This is the 355th installment of the ‘Wrestling with Sin‘ series. A group of stories that delves into the darker, underbelly of pro wrestling. Many of the stories involve such subjects as sex, drugs, greed and in some cases even murder! As with every single story in the Sin series, I do not condone or condemn the alleged participants. We simply retell their stories by researching interviews, newspapers, magazines and various other sources of media.
If you were to have a high profile match or attend a big time show and had a choice of wrestling arenas to wrestle or watch it from….what would be your top five arenas you would choose? It doesn’t matter how big or small or if the building still exists or not.
Back in the 80’s and 90’s, it was very common to see some no name wrestler go up against a proven star of a promotion. Whether that be from the WWF, NWA/WCW, AWA or elsewhere, these nomads of professional wrestling were there to make the stars look great. They were known as enhancement talent, preliminary wrestlers or as many fans have come to know them…”jobbers.” While fans were clamoring to see big time match ups, these “squash matches” served a very important purpose. While perhaps not appreciated at the time, they were just as important as the stars themselves.
B. Dangerous, Brian Damage, Gypsy King and Lowlife Louie Ramos
This week’s top five is all about wrestlers who were really good inside the ring, but weren’t the best at doing interviews and promos. We would also like to give a warm welcome to a new contributor to the blog…The Gypsy King! Welcome!
It was the Summer of 1988 and the National Wrestling Alliance (In particular, Jim Crockett Promotions) were in deep financial trouble. Word was getting around that many NWA stars were not getting paid on time and were looking for work elsewhere. Two of those stars were Tully Blanchard and Arn Anderson. They left Crockett to join the WWF as the Brainbusters.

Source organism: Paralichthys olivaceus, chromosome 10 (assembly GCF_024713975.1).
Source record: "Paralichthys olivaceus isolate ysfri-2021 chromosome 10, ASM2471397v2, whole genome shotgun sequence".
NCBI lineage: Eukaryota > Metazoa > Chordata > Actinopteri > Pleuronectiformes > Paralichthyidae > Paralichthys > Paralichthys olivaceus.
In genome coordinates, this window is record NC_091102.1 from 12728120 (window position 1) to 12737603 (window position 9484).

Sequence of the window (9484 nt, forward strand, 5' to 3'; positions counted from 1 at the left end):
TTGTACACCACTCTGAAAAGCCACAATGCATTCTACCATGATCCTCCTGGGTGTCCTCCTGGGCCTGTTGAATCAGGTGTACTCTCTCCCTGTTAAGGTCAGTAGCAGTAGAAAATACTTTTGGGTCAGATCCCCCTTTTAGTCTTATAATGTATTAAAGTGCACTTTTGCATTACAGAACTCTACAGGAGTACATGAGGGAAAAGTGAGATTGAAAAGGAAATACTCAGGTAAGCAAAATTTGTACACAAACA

For pro wrestling in the 1980’s, it was all about expansion, expansion, expansion. We all know that Vince McMahon and the World Wrestling Federation were ultimately the promotion who successfully achieved national expansion. They certainly weren’t the only ones trying to do it. Bill Watts rebranded his Mid South Wrestling to the Universal Wrestling Federation (UWF) in a failed attempt to expand nationally. Jim Crockett Jr and his Jim Crockett Promotions (most notably associated with the NWA) also had some moderate success in expansion.
B. Dangerous, Brian Damage and Lowlife Louie Ramos
With the Summer Olympics now in full swing over in Tokyo, Japan…I thought we would try something a bit different the next couple of weeks. In place of the usual top Five we do…we will replace it temporarily with the Ring the Damn Bell Olympics. Basically, we will give a subject and the crew must choose our top three (Gold, Silver and Bronze with Gold being the best, silver second best and Bronze the third best) and why we chose each. For instance, This week’s contest is what country produces the best wrestlers? In the history of pro wrestling, which top three countries produced the very best wrestlers overall?
Potential is a word used often when it pertains to young wrestlers in the business of professional wrestling. They could have potential for their particular look, charisma, skill set and athleticism. In the 1980’s, there was an up and coming tag team with many of those aforementioned qualities. Sean Royal and Chris Champion aka The New Breed were being fast tracked to superstardom in the National Wrestling Alliance (NWA). Then one day, it all came to a screeching halt.